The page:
The populist movement—organised from 1892 as the People’s Party—represented the most important challenge to one-party rule and racism in the South. Agricultural production on large-scale plantations was still the cornerstone of the Southern economy; the main cash crop was still cotton. Under the crop-lien system, farmers would sign over part of the coming year’s crop in exchange for supplies, often leading to heavy debt if the harvest was poor, which could mean the loss of their farms. Populism, the voice of radicalising black and white tenants and sharecroppers who worked the land, united them in protest at their shared conditions.
Frank uses the example of populism repeatedly in his book. He refers to historian Vernon Parrington’s assessment of the way the average farmer’s ‘political slackness’ had previously helped ‘provide the rope for his own hanging’ (rather like Frank’s assessment of workers in 2004), and of the dramatic difference populism made. Farmers were now ‘enlisted in a class struggle. They used the vocabulary of realism, and the unctuous political platitudes and sophistries of county-seat politicians rolled off their minds like water from a duck’s back’.26 Left unsaid in Frank’s account is what this demonstrates about the speed at which individuals involved in collective movements cast off false conceptions of the problems in society, including cultural ‘explanations’.
Populism spread. In Chicago the People’s Party united farmers and radicals with trade unionists, creating the concrete possibility of a united movement of labour and rural militants. But a more conservative wing of wealthier midwestern farmers also emerged, and its anti-labour right wing populism formed an unholy combination with the AFL leadership of Samuel Gompers—whose ‘pure and simple’ unionism opposed any radical or socialist politics. They split the party and forced fusion with the ‘Reform’ wing of the Democratic Party.
The Southern ruling class wreaked revenge on the rural revolt. A campaign of lynching and segregation broke black and white unity and entrenched reaction. The crushing of the New Orleans general strike destroyed urban unity at the same time and, as Mike Davis describes, ‘out of its ashes arose a stunted, Jim Crow white unionism on the one hand, and a pariah black sub-proletariat on the other’.27
AFL refusal to support the strike and repression by federal troops defeated the Pullman strike, the ARU collapsed, and Debs and other activists were jailed. Defeat generalised the repression faced by the US working class, North and South, and the deflection of aspirations for a political alternative towards the Democratic Party deepened its impact as employers went on the offensive.
The second wave of struggle
Confrontations like Pullman had been shaped by changes in the structure of US capitalism, its reorganisation into increasingly large-scale corporations. New technology and ‘scientific management’ techniques gave employers more control over the labour process and forced workers to work faster and harder to maximise production rates. Agents of the new industries travelled to Eastern and Southern Europe promising a land of opportunity to hundreds of thousands of Poles, Italians, Hungarians and Serbs. The influx of immigrant workers after 1900 provided much needed workforces for the coal mines, steel mills, railroads, textile mills and auto factories that were making huge profits for ‘robber barons’ like steel’s Andrew Carnegie and the Rockefellers. Industrial development led to a contradictory situation—creating more jobs and lowering prices which benefited workers and attracted new immigrants, while also reducing workers’ control over the labour process and strengthening increasingly powerful corporations.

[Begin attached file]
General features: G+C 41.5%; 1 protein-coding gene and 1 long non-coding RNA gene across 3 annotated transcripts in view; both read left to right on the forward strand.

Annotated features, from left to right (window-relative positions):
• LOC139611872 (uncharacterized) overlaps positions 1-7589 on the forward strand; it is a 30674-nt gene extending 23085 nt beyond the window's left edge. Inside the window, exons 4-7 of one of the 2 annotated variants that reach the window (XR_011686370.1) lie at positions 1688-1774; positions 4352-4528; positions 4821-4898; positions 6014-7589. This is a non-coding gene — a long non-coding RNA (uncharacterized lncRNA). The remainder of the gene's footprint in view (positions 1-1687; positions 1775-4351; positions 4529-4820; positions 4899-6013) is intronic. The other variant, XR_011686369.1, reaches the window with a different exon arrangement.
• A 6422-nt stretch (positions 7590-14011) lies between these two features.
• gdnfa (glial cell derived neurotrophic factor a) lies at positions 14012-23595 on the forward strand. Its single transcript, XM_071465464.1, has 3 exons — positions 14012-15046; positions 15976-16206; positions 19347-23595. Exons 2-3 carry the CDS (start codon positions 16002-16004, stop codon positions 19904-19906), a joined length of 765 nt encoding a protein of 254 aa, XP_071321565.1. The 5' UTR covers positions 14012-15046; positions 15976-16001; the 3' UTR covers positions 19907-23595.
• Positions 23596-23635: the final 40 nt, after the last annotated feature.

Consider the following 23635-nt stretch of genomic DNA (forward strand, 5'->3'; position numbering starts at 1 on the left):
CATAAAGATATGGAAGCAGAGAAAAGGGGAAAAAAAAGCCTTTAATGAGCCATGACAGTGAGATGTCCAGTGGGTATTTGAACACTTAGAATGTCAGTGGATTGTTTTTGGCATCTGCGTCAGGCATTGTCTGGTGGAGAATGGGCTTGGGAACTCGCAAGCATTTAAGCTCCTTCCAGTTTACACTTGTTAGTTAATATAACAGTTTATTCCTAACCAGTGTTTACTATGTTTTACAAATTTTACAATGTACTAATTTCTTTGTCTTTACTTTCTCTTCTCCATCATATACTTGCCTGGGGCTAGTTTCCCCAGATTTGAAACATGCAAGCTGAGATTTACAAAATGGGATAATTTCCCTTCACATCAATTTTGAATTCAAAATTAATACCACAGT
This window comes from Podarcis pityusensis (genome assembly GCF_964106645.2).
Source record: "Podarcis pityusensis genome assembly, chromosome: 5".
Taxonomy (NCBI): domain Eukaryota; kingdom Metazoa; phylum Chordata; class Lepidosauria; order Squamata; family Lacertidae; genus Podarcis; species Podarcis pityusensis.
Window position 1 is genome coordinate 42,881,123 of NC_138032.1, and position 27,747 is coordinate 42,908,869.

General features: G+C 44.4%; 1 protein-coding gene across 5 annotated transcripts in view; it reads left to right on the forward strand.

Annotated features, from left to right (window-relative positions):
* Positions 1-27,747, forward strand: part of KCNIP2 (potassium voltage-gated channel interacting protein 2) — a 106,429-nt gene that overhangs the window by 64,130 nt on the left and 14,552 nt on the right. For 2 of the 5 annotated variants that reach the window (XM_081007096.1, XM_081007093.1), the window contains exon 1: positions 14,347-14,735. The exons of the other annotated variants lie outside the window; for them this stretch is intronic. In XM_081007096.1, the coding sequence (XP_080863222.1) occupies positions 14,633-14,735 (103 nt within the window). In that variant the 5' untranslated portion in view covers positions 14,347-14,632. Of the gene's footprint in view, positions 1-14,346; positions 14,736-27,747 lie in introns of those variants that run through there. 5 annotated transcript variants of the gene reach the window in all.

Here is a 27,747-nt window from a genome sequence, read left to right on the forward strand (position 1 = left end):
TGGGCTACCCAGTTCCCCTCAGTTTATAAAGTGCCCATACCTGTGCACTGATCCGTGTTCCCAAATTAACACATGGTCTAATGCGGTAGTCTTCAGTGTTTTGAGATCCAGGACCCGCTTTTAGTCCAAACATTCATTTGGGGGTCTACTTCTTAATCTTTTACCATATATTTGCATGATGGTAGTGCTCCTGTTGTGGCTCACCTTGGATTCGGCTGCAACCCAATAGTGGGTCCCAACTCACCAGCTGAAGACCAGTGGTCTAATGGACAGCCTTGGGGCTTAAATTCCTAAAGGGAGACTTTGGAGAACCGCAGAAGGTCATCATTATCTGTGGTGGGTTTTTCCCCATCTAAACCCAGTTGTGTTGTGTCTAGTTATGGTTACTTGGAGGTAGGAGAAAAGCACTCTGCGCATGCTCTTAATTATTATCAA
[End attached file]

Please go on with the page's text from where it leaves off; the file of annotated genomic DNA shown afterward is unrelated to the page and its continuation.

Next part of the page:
German and Irish immigrants in the 1840s had met with hostility from ‘native’ workers, and successive waves of immigration involved recurrent tensions. The nature of the US working class as one constantly growing by pulling in workers from other countries presented some obstacles to class unity. Between 1870 and 1920 ‘wave upon wave of immigrant labour inundated industrialising America, helping to decompose and recompose the US working class in ways that disrupted and fragmented labour organisation and class consciousness’.28
The Irish revolutionary James Connolly described the impact of the growing American economy on Irish immigrants working in its factories and mills in the first years of the 20th century:
Undoubtedly the standard of comfort here is much higher than at home. But the intensification of labour is greater here, machinery is developing more rapidly, and the worker is an old man in this country when he is still regarded as being in the prime of life at home. The emigrant sacrifices his future for his present for the sake of a few extra dollars.29
New immigrants provided often unskilled workforces for mass production industries that were threatening the skilled craft jobs of longer-standing immigrants or ‘natives’. Immigrant labour was used by the employers to pile pressure onto existing workers to drive down wages and conditions for all, so reinforcing the divisions between ‘natives’, German and Irish ‘old’ immigrants, and new communities of Slavs and Italians. In addition, the fluidity within the working class interrupted the inheritance of class traditions, fragmenting the class generationally as well as ethnically.